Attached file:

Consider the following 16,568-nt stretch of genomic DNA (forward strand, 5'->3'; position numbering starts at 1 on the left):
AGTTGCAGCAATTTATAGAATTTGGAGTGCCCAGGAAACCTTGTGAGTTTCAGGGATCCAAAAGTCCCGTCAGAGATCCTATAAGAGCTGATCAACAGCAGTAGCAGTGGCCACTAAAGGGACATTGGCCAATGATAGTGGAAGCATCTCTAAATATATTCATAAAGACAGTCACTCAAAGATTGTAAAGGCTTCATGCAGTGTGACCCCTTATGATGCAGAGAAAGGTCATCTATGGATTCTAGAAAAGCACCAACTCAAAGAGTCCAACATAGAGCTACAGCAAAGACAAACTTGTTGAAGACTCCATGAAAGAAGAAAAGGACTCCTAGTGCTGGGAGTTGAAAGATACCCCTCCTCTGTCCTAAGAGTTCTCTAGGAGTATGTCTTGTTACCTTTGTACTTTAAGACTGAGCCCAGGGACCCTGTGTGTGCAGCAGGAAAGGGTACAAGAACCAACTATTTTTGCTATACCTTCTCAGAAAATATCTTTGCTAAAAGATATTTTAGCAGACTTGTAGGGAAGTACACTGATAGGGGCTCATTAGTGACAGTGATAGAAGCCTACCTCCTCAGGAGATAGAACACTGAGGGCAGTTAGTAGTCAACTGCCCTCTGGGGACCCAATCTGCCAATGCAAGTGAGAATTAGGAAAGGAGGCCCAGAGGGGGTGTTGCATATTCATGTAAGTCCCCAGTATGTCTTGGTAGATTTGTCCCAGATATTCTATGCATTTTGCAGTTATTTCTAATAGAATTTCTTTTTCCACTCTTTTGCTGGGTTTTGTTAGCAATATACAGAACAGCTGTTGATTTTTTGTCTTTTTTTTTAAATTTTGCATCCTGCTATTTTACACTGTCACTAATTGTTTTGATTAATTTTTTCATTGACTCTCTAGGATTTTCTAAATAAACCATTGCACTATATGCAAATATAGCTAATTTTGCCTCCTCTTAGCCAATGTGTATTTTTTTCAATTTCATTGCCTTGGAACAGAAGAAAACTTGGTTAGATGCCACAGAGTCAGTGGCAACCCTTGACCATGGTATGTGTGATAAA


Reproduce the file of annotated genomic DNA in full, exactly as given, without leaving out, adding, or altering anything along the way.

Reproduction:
Consider the following 16,568-nt stretch of genomic DNA (forward strand, 5'->3'; position numbering starts at 1 on the left):
AGTTGCAGCAATTTATAGAATTTGGAGTGCCCAGGAAACCTTGTGAGTTTCAGGGATCCAAAAGTCCCGTCAGAGATCCTATAAGAGCTGATCAACAGCAGTAGCAGTGGCCACTAAAGGGACATTGGCCAATGATAGTGGAAGCATCTCTAAATATATTCATAAAGACAGTCACTCAAAGATTGTAAAGGCTTCATGCAGTGTGACCCCTTATGATGCAGAGAAAGGTCATCTATGGATTCTAGAAAAGCACCAACTCAAAGAGTCCAACATAGAGCTACAGCAAAGACAAACTTGTTGAAGACTCCATGAAAGAAGAAAAGGACTCCTAGTGCTGGGAGTTGAAAGATACCCCTCCTCTGTCCTAAGAGTTCTCTAGGAGTATGTCTTGTTACCTTTGTACTTTAAGACTGAGCCCAGGGACCCTGTGTGTGCAGCAGGAAAGGGTACAAGAACCAACTATTTTTGCTATACCTTCTCAGAAAATATCTTTGCTAAAAGATATTTTAGCAGACTTGTAGGGAAGTACACTGATAGGGGCTCATTAGTGACAGTGATAGAAGCCTACCTCCTCAGGAGATAGAACACTGAGGGCAGTTAGTAGTCAACTGCCCTCTGGGGACCCAATCTGCCAATGCAAGTGAGAATTAGGAAAGGAGGCCCAGAGGGGGTGTTGCATATTCATGTAAGTCCCCAGTATGTCTTGGTAGATTTGTCCCAGATATTCTATGCATTTTGCAGTTATTTCTAATAGAATTTCTTTTTCCACTCTTTTGCTGGGTTTTGTTAGCAATATACAGAACAGCTGTTGATTTTTTGTCTTTTTTTTTAAATTTTGCATCCTGCTATTTTACACTGTCACTAATTGTTTTGATTAATTTTTTCATTGACTCTCTAGGATTTTCTAAATAAACCATTGCACTATATGCAAATATAGCTAATTTTGCCTCCTCTTAGCCAATGTGTATTTTTTTCAATTTCATTGCCTTGGAACAGAAGAAAACTTGGTTAGATGCCACAGAGTCAGTGGCAACCCTTGACCATGGTATGTGTGATAAA